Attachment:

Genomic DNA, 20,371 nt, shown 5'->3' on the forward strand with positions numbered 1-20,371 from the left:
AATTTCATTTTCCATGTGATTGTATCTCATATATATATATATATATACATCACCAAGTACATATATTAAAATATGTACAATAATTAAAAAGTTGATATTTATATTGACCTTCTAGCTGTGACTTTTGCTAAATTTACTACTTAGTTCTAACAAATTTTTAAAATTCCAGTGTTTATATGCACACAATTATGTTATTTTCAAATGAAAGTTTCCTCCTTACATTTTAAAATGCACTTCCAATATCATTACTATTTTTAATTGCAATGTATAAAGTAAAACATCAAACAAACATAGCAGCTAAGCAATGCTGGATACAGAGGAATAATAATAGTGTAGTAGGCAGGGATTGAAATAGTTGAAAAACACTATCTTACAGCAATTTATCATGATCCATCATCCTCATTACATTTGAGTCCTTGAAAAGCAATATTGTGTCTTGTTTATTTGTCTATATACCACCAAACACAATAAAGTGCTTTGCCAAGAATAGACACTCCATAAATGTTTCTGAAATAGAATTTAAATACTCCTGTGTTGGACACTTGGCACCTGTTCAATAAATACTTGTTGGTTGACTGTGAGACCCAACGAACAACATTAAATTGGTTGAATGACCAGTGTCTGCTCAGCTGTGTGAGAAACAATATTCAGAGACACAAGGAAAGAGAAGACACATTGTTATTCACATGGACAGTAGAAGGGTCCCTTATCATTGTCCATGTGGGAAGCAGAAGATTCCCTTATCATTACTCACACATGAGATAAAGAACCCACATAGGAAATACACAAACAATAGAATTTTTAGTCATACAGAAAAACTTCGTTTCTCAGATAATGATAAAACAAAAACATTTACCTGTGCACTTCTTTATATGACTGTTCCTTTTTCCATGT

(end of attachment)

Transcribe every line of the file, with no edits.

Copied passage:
Genomic DNA, 20,371 nt, shown 5'->3' on the forward strand with positions numbered 1-20,371 from the left:
AATTTCATTTTCCATGTGATTGTATCTCATATATATATATATATATACATCACCAAGTACATATATTAAAATATGTACAATAATTAAAAAGTTGATATTTATATTGACCTTCTAGCTGTGACTTTTGCTAAATTTACTACTTAGTTCTAACAAATTTTTAAAATTCCAGTGTTTATATGCACACAATTATGTTATTTTCAAATGAAAGTTTCCTCCTTACATTTTAAAATGCACTTCCAATATCATTACTATTTTTAATTGCAATGTATAAAGTAAAACATCAAACAAACATAGCAGCTAAGCAATGCTGGATACAGAGGAATAATAATAGTGTAGTAGGCAGGGATTGAAATAGTTGAAAAACACTATCTTACAGCAATTTATCATGATCCATCATCCTCATTACATTTGAGTCCTTGAAAAGCAATATTGTGTCTTGTTTATTTGTCTATATACCACCAAACACAATAAAGTGCTTTGCCAAGAATAGACACTCCATAAATGTTTCTGAAATAGAATTTAAATACTCCTGTGTTGGACACTTGGCACCTGTTCAATAAATACTTGTTGGTTGACTGTGAGACCCAACGAACAACATTAAATTGGTTGAATGACCAGTGTCTGCTCAGCTGTGTGAGAAACAATATTCAGAGACACAAGGAAAGAGAAGACACATTGTTATTCACATGGACAGTAGAAGGGTCCCTTATCATTGTCCATGTGGGAAGCAGAAGATTCCCTTATCATTACTCACACATGAGATAAAGAACCCACATAGGAAATACACAAACAATAGAATTTTTAGTCATACAGAAAAACTTCGTTTCTCAGATAATGATAAAACAAAAACATTTACCTGTGCACTTCTTTATATGACTGTTCCTTTTTCCATGT